The Key to Effective Communication


The Key to Effective Communication
Tool to improve communication: TWO people in the room, not ONE.

Do you have the courage to speak your “true,” as Voltaire called it, and to listen? This is not easy for many of us.

In fact, not long ago I was at a meeting where we as a group needed to make a decision. I had thought about the topic, did some research, spoke to some colleagues and was very clear about what we needed to do. I was convinced. Hooked on Being right and Righteous. I was so convinced I was ”right” that I was struck with how closed off I was to listening to anyone in the group with a different point of view. Suddenly I realized this position went against absolutely everything I believed in and know is true: that listening facilitates real communication and conversation. I knew I wanted to make a shift. So with all my energy and strength I said to the group: “I have a very strong opinion on these issues AND from my heart and head I want to listen to your opinions.” What a lesson.


Often we forget that we are separate and have different opinions, different memories, and different perceptions of what actually happened and there is no one right way. Even if you totally and absolutely know that you are "right” . . . all you know is your perspective. When you don’t allow the other their perspective, there is only One person in the room. There is no room for Two and communication is stopped, killed, deadened.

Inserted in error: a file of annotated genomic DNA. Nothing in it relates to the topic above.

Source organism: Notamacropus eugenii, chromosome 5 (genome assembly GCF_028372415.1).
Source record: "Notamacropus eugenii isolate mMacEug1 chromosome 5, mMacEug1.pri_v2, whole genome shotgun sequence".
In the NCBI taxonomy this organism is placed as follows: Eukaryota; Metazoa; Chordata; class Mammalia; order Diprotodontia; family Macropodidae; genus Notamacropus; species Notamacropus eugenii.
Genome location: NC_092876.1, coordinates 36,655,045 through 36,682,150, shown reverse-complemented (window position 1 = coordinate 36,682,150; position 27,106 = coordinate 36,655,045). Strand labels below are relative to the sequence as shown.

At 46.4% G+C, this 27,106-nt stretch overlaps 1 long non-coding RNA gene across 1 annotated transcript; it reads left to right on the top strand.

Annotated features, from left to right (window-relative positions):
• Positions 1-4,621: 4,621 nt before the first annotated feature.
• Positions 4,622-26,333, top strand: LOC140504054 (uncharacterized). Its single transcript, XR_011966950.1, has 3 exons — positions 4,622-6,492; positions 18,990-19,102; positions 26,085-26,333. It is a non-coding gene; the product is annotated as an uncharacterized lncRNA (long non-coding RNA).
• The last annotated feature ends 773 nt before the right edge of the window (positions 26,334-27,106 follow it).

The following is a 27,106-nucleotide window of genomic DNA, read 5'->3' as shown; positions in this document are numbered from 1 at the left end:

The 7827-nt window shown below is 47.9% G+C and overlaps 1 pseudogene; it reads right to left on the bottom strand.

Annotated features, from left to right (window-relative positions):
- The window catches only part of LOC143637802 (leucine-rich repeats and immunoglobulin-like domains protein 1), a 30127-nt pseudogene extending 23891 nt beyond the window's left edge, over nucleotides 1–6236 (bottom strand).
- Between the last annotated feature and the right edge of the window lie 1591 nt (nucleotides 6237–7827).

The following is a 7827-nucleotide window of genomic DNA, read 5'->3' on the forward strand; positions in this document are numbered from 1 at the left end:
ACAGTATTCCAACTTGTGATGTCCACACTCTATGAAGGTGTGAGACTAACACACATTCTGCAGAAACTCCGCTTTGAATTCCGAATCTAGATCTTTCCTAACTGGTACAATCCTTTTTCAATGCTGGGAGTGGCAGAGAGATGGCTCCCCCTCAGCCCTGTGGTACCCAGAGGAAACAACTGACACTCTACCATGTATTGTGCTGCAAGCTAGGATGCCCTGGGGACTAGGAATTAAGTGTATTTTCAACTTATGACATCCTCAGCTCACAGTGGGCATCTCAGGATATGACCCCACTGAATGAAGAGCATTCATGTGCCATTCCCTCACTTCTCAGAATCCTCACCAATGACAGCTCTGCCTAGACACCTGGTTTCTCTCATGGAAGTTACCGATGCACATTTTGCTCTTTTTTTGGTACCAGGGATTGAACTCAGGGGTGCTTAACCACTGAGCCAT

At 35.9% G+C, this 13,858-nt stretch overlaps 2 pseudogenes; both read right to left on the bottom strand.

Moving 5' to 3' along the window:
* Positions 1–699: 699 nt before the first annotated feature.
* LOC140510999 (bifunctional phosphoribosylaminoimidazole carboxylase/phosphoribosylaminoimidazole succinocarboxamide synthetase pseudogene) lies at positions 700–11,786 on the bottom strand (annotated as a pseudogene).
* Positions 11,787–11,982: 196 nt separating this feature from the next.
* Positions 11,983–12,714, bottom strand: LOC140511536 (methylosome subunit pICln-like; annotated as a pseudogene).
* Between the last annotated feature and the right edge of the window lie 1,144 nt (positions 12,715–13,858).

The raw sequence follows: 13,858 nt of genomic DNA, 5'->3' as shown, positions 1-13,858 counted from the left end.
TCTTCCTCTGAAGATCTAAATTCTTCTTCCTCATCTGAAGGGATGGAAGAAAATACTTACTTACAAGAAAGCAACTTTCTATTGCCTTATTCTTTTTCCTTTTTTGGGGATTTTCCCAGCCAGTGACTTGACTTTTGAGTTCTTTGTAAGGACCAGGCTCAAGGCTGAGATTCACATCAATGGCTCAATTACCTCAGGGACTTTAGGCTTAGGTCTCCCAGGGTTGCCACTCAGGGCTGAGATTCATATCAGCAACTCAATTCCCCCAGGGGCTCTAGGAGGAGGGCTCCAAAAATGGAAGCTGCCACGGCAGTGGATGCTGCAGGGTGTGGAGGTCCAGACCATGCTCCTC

Here's an Exercise, a first step, that will strengthen your communication. The more we speak our true and listen, the more we can have a conversation, communication that grows and evolves us.

An Exercise: Appreciations and Resentments

1.   Person A speaks her appreciations to Person B. B listens and doesn't interrupt. A gives concrete examples, e.g. when I asked you to turn the computer off and you did, I really appreciated that. A gives a concrete example for every appreciation. Maximum time--3 minutes.

2.  Person B speaks her appreciations to Person A. Again, very concrete examples. A listens, hopefully with head and heart and does not interrupt.

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Article contributed by
Advanced Member

Dr. Lynda Klau




Dr. Lynda Klau

Founder & Director of

Life Unlimited: The Center for Human Possibility

Guiding Individuals and Organizations from Fear to Freedom

1 212 595 7373

Location: New York, NY
Credentials: PhD
Specialties: Communication Problems, Couples/Marital Issues, Empowering Women
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